Where's the evidence for reducing sat fats?

By Clare Cheney

- Last updated on GMT

Related tags: Nutrition

Where's the evidence against saturated fats, asks Clare Cheney, director general, Provision Trade Federation
Where's the evidence against saturated fats, asks Clare Cheney, director general, Provision Trade Federation
The Countess of Mar in the House of Lords received a written reply from Earl Howe (Department of Health) on November 18 2013 on the question of the scientific evidence upon which government had based its policy to encourage people to eat less saturated fat.

The answer was: “Public Health England advises that people should consume on average no more than 11% of their food energy as saturated fat. This advice is based on recommendations made to reduce the risk of coronary heart disease by the Committee on Medical Aspects of Food Policy (COMA) in 1984, an expert committee who advised the government on nutrition.

COMA based its recommendations on a review of the scientific evidence available at the time. Since then, the government has continued to monitor developments in the evidence base on saturated fat and cardiovascular disease. There is consistent evidence from recent trials to show reducing saturated fat consumption lowers blood cholesterol, which in turn decreases the risk of cardiovascular disease.”

30 years old

The COMA report is nearly 30 years old and any evidence would have been even older. Also, it is odd that the answer did not refer to another COMA report in 1994. After all, 20 years old sounds less than 30!

In searching online in vain for the 1984 report, I found something much more interesting. A 2000 paper by Mark Bufton, London School of Hygiene and Tropical Medicine, in Epidemiology and Society, titled ‘Yesterday’s Science and Policy: Diet and Disease Revisited’, commenting on the findings of the 1994 COMA report and the interrelationship between media and government policy. He mentioned a 1974 COMA report about which the Labour minister had said: “it was frankly impossible to get an agreed conclusion from the panel”.​ No action was taken.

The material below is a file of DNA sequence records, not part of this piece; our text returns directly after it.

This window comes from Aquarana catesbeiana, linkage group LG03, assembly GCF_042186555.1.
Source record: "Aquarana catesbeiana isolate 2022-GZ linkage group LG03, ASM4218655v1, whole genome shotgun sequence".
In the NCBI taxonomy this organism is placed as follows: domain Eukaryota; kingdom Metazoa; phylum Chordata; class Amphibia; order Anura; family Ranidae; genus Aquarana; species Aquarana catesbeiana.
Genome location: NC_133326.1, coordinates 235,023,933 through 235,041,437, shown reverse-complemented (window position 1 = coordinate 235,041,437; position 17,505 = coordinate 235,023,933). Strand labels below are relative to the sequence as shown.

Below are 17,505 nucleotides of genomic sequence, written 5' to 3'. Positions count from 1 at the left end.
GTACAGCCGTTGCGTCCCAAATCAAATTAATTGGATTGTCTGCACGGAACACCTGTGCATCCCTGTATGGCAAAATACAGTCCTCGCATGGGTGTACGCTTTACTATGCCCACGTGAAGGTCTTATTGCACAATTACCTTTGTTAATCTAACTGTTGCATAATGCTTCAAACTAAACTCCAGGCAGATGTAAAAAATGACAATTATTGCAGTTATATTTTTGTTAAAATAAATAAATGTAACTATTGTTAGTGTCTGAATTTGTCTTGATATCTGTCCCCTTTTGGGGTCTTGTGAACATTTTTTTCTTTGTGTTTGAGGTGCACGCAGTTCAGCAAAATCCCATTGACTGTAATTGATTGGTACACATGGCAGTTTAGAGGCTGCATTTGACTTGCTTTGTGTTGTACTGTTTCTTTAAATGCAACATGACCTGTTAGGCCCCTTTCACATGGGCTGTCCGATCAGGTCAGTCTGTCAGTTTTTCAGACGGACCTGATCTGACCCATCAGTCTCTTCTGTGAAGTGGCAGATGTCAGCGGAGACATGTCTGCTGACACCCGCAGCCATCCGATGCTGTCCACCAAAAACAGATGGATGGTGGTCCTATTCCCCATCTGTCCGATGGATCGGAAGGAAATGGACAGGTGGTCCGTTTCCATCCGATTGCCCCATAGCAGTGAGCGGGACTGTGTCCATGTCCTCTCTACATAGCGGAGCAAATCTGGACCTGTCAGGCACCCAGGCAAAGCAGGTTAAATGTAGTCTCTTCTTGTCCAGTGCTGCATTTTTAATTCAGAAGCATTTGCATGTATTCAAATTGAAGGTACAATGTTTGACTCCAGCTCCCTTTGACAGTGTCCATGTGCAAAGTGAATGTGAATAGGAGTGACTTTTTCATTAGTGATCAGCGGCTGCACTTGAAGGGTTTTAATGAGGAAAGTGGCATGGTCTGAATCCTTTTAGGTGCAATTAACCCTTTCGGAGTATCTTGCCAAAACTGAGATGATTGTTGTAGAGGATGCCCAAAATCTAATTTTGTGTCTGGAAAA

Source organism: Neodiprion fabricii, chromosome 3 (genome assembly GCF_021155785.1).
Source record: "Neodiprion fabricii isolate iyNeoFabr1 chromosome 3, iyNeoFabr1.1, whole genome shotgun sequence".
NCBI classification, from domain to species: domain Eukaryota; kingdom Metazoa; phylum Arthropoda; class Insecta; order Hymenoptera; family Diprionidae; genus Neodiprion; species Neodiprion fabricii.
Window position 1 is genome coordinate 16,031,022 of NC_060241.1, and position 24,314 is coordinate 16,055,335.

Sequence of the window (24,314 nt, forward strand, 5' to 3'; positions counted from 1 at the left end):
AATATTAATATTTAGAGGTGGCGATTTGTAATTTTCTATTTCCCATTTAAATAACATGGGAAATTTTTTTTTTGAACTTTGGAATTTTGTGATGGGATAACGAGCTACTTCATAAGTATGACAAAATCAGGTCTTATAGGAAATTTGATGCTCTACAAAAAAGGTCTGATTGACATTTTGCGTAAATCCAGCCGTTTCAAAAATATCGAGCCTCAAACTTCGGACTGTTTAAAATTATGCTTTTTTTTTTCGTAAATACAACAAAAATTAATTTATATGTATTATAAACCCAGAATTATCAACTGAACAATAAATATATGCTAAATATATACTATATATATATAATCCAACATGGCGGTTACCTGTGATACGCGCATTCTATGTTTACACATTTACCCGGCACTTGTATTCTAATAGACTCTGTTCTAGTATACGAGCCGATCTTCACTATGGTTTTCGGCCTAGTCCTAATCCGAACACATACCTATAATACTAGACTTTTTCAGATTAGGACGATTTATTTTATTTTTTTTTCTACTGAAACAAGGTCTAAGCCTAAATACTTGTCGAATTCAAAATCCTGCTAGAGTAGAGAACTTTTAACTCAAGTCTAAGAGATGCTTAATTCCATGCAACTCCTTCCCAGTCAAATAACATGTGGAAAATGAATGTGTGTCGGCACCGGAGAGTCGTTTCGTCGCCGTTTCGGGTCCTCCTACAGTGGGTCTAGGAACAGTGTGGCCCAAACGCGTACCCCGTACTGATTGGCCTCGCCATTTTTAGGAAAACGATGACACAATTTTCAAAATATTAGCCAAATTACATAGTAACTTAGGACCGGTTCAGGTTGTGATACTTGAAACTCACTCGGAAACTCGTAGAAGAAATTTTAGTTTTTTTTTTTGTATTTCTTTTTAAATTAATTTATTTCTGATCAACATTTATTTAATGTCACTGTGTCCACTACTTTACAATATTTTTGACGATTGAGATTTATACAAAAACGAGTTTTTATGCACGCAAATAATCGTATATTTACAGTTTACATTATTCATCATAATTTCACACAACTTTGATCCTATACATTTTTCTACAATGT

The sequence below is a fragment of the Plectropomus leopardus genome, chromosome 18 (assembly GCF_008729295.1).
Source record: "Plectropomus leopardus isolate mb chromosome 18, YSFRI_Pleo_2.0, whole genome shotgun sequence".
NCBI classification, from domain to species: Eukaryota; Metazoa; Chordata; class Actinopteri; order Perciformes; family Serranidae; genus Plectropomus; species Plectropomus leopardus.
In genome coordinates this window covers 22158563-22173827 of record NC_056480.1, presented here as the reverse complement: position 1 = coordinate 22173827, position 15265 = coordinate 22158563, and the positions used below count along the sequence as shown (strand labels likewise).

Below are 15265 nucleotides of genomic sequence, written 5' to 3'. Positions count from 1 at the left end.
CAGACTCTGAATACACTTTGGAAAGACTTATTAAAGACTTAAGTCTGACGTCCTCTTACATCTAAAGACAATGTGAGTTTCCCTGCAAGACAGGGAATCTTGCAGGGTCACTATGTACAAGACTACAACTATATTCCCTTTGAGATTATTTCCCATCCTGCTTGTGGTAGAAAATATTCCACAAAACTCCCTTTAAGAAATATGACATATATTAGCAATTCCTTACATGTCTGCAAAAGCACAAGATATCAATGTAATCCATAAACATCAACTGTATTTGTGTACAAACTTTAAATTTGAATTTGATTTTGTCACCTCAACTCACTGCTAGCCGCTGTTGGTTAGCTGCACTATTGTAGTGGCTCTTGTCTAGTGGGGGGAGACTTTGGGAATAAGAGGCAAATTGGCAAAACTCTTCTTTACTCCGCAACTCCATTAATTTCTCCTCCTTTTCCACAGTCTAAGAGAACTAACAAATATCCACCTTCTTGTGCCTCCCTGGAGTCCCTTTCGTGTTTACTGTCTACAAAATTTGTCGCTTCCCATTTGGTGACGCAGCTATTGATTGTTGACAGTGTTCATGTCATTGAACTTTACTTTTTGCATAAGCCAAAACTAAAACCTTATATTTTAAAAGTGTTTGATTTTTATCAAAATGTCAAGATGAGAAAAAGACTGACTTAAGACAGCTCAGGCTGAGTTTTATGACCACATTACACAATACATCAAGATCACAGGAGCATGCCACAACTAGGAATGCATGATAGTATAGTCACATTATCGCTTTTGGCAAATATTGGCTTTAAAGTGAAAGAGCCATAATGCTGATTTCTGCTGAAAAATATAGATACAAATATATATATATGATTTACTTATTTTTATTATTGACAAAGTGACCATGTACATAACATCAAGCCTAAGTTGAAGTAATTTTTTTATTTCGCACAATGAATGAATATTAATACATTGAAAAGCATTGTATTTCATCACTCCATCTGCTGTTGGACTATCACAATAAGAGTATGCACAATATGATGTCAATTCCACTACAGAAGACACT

'Evidence against saturated fats'

Bufton asks: “What in the policy domain is enough evidence to constitute proof that can be used as a spur for action?​He notes that the answer is not fixed. He also says the 1984 COMA report ​concluded that the evidence against saturated fats fell short of proof”.

Moreover, one member of the Committee, Professor JRA Mitchell, Nottingham University, “strongly disagreed”​ that there was a high probability of a causal link between the level of saturated fat intake and the risk of coronary heart disease. An independent physiologist was also sceptical. Nevertheless, Bufton says: “the lack of consensus did not prevent the report being used as a basis for recommendations”.

The present government should be asked to set out “the consistent evidence from recent trials”.

This article was first published in our sister magazine Food Manufacture​.

Related topics: Legal

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2 comments

Public health recommendations lack science

Posted by Julian Mellentin,

An excellent article.

If public health campaigners were required to deliver the same level of scientific proof for their health claims that industry must produce for marketing claims they would be unable to.

Advice to reduce sodium is also flawed - a report to the US Institute of Medicine this year re-iterated the absence of scientific evidence linking sodium intake with cardiovascular disease.

Nutrition is a new science full of uncertainty which health campaigners ignore in their rush to blame food producers for individual lifestyle choices.

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The evidence against saturated fats

Posted by David Brown,

The evidence linking saturated fat to heart disease is akin to the evidence linking the wearing of skirts with breast cancer.

The connection is circumstantial at best. http://ketopia.com/new-epidemiology/

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